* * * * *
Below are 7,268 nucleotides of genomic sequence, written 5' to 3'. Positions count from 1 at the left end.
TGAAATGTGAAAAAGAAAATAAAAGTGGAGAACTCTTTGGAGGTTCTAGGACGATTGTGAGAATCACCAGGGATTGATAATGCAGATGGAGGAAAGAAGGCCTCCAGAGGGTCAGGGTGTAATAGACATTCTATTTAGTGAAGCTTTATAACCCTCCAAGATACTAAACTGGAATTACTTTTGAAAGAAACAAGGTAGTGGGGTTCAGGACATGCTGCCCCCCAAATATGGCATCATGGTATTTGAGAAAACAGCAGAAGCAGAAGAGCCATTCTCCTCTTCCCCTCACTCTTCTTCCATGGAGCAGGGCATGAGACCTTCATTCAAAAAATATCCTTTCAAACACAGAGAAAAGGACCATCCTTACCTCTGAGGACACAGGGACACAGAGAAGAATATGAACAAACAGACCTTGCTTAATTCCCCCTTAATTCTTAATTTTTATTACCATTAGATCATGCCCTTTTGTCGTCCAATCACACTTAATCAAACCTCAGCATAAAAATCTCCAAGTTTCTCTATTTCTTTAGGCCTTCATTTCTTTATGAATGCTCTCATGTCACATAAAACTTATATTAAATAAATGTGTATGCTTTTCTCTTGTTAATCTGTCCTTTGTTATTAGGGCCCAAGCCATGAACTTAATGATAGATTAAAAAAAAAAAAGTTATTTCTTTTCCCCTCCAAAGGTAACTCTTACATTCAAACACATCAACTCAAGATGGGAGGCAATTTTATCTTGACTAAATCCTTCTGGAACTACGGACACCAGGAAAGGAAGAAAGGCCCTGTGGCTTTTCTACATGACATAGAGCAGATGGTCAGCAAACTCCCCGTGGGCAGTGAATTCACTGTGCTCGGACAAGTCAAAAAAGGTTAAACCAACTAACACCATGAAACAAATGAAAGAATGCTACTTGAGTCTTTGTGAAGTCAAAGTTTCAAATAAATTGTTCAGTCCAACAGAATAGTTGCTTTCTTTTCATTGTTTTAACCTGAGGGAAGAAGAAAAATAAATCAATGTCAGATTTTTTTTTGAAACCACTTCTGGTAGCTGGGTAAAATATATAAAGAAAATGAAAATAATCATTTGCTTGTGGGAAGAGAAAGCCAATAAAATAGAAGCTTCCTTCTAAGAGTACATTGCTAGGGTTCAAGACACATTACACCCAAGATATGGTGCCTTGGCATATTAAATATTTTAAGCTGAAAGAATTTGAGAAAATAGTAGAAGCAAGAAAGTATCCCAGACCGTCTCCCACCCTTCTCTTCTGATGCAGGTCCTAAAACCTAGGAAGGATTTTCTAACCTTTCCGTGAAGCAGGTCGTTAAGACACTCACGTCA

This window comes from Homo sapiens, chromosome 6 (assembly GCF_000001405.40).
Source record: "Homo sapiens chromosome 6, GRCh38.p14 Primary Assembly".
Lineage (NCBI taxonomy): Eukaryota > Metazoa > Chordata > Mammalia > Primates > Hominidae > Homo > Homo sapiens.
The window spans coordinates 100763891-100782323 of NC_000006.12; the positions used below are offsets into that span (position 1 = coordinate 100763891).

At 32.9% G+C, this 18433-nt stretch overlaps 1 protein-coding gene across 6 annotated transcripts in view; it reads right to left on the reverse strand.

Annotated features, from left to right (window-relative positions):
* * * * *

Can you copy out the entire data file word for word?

Below are 7,268 nucleotides of genomic sequence, written 5' to 3'. Positions count from 1 at the left end.
TGAAATGTGAAAAAGAAAATAAAAGTGGAGAACTCTTTGGAGGTTCTAGGACGATTGTGAGAATCACCAGGGATTGATAATGCAGATGGAGGAAAGAAGGCCTCCAGAGGGTCAGGGTGTAATAGACATTCTATTTAGTGAAGCTTTATAACCCTCCAAGATACTAAACTGGAATTACTTTTGAAAGAAACAAGGTAGTGGGGTTCAGGACATGCTGCCCCCCAAATATGGCATCATGGTATTTGAGAAAACAGCAGAAGCAGAAGAGCCATTCTCCTCTTCCCCTCACTCTTCTTCCATGGAGCAGGGCATGAGACCTTCATTCAAAAAATATCCTTTCAAACACAGAGAAAAGGACCATCCTTACCTCTGAGGACACAGGGACACAGAGAAGAATATGAACAAACAGACCTTGCTTAATTCCCCCTTAATTCTTAATTTTTATTACCATTAGATCATGCCCTTTTGTCGTCCAATCACACTTAATCAAACCTCAGCATAAAAATCTCCAAGTTTCTCTATTTCTTTAGGCCTTCATTTCTTTATGAATGCTCTCATGTCACATAAAACTTATATTAAATAAATGTGTATGCTTTTCTCTTGTTAATCTGTCCTTTGTTATTAGGGCCCAAGCCATGAACTTAATGATAGATTAAAAAAAAAAAAGTTATTTCTTTTCCCCTCCAAAGGTAACTCTTACATTCAAACACATCAACTCAAGATGGGAGGCAATTTTATCTTGACTAAATCCTTCTGGAACTACGGACACCAGGAAAGGAAGAAAGGCCCTGTGGCTTTTCTACATGACATAGAGCAGATGGTCAGCAAACTCCCCGTGGGCAGTGAATTCACTGTGCTCGGACAAGTCAAAAAAGGTTAAACCAACTAACACCATGAAACAAATGAAAGAATGCTACTTGAGTCTTTGTGAAGTCAAAGTTTCAAATAAATTGTTCAGTCCAACAGAATAGTTGCTTTCTTTTCATTGTTTTAACCTGAGGGAAGAAGAAAAATAAATCAATGTCAGATTTTTTTTTGAAACCACTTCTGGTAGCTGGGTAAAATATATAAAGAAAATGAAAATAATCATTTGCTTGTGGGAAGAGAAAGCCAATAAAATAGAAGCTTCCTTCTAAGAGTACATTGCTAGGGTTCAAGACACATTACACCCAAGATATGGTGCCTTGGCATATTAAATATTTTAAGCTGAAAGAATTTGAGAAAATAGTAGAAGCAAGAAAGTATCCCAGACCGTCTCCCACCCTTCTCTTCTGATGCAGGTCCTAAAACCTAGGAAGGATTTTCTAACCTTTCCGTGAAGCAGGTCGTTAAGACACTCACGTCA

This window comes from Homo sapiens, chromosome 6 (assembly GCF_000001405.40).
Source record: "Homo sapiens chromosome 6, GRCh38.p14 Primary Assembly".
Lineage (NCBI taxonomy): Eukaryota > Metazoa > Chordata > Mammalia > Primates > Hominidae > Homo > Homo sapiens.
The window spans coordinates 100763891-100782323 of NC_000006.12; the positions used below are offsets into that span (position 1 = coordinate 100763891).

At 32.9% G+C, this 18433-nt stretch overlaps 1 protein-coding gene across 6 annotated transcripts in view; it reads right to left on the reverse strand.

Annotated features, from left to right (window-relative positions):